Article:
Many analysts believe that later this year Iger will appoint either Dick Cook (Chairman The Walt Disney Studios) or Ann Sweeney (Co-Chair Disney Media Networks and President, Disney-ABC Television Group) as the next President of the Walt Disney Company. A few have gone so far as to predict that Iger will tap current Disney CFO Tom Staggs for the job.
Choosing any one of these three highly qualified Disney executives to be the new president of the company would go a long way toward dispelling any notion that Steve Jobs might jump ship at Apple and move down to Burbank. But, with the exception of Cook, it would once again tip Mouse House management toward the business side of things and leave creativity at the company without a strong voice at the top.
That is, if it weren’t for one thing.
There isn’t a member of the Mac Faithful anywhere who honestly believes Jobs wants to or ever would consider leaving Apple again. At the same time, most of these same folks see him as the heir apparent to Walt Disney’s legacy of vision and innovation. Additionally, more than a few Wall Street types have privately been hoping the father of the Mac and the iPod will find a way to continue to guide Apple while at the same time enfolding Disney in the Steve Jobs’ Reality Distortion Field. The solution to this conundrum may lay with the Disney board of directors.
Former Senator George J. Mitchell, chairman of the Disney board, has long expressed his desire to leave that post. Mitchell, 72, has also reached the mandatory retirement age for Disney directors. The Disney board tried and failed last year to name a new chairman as Mitchell’s successor. As a result, he was asked by Iger and the board to stay on for another year.
Shortly after the board persuaded Mitchell to stay on, Iger, who had been actively working to renew Disney’s working relationship with Pixar, learned of Jobs’ willingness to consider an outright sale of the CG animation studio. Shortly after Iger and Jobs announced the deal, rumors began to circulate that among the conditions of sale was a provision that Jobs be made chairman of the Disney board...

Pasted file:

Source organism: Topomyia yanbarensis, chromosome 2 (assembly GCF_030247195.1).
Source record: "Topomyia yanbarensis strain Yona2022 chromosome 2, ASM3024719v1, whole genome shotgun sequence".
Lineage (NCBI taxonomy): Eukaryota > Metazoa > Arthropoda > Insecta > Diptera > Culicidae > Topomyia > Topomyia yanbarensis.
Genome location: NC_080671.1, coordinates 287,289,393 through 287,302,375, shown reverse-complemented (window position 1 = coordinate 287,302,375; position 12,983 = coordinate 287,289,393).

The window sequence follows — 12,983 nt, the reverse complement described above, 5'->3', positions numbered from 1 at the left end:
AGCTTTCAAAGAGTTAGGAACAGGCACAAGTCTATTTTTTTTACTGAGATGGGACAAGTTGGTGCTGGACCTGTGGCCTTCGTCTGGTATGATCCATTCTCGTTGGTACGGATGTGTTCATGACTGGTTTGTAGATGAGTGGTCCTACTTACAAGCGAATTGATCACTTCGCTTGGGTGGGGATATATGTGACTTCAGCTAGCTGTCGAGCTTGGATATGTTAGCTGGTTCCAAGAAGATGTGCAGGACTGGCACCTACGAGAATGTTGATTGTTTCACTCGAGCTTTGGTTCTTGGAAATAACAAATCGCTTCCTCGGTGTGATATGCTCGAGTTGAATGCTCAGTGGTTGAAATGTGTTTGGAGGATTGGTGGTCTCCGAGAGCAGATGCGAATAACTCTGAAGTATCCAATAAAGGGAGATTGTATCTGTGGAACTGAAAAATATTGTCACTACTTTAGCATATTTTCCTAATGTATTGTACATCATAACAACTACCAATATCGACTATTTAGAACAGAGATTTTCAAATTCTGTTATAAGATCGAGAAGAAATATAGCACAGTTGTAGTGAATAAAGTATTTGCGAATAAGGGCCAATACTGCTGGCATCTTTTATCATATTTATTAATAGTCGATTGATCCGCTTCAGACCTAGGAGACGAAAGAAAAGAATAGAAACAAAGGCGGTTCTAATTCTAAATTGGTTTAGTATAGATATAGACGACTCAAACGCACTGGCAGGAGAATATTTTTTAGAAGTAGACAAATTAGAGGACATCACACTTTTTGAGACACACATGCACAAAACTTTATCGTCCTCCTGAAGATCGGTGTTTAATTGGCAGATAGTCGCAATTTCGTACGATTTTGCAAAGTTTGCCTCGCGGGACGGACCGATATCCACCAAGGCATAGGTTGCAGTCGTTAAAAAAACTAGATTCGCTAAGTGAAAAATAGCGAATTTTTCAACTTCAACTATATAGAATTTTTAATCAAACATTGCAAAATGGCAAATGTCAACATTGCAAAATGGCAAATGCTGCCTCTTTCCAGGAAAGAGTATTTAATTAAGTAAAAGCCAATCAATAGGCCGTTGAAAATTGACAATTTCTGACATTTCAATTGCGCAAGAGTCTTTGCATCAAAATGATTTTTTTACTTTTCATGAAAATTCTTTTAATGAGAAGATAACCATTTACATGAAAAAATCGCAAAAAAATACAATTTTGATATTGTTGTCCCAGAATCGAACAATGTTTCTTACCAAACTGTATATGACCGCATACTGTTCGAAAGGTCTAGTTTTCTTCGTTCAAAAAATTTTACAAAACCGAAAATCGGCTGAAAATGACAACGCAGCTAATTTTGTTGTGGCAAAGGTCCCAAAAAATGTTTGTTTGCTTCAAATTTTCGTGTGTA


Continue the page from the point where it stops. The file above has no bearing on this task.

Now, following his pronouncements at Apple’s annual meeting, Jobs watchers have been quick to point out that the Barnum of Tech Talk was, as always, very careful in choosing his words.
“He (Jobs) only said he had no interest in becoming an executive at Disney,” a long time IT consultant specializing in Apple products said. “Later on he said he didn’t want to be a ‘senior manager’ for them either. He never mentioned his role on the board or said anything about being chairman.”
The consultant went on to say that as Disney’s single largest shareholder Jobs would “pretty much be able to do whatever he wants to at Disney.”
Jobs has already demonstrated that he can simultaneously keep an eye on two multibillion dollar corporations. In theory, becoming chairman of the board at Disney while still running Apple shouldn’t require the same amount of effort as overseeing both Apple and Pixar.
Such a scenario could also be seen as restoring the dual visionary and fiduciary leadership paradigm that has served the Disney Company so well throughout its history.
Right now, Steve Jobs is the only person who knows what Steve Jobs has planned for his future. For the time being, he’s said that he has no desire to assume a management or executive role at the Walt Disney Company.
Jobs will probably go right on saying that—right up to the moment he decides to do something else!
Read the complete article here.